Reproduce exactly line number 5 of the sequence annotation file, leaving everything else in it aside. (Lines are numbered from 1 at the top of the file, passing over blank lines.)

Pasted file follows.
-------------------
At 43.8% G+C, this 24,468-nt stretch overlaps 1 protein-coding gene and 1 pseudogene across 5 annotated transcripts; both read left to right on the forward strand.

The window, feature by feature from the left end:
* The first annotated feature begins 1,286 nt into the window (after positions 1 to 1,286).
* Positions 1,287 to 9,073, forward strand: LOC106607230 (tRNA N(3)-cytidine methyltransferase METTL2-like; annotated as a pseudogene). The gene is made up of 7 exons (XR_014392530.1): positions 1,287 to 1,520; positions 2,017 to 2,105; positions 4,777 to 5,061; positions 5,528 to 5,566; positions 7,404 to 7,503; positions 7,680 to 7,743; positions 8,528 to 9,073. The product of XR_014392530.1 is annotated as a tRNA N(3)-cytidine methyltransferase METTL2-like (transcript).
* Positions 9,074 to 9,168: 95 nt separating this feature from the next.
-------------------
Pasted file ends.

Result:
* Positions 9,074 to 9,168: 95 nt separating this feature from the next.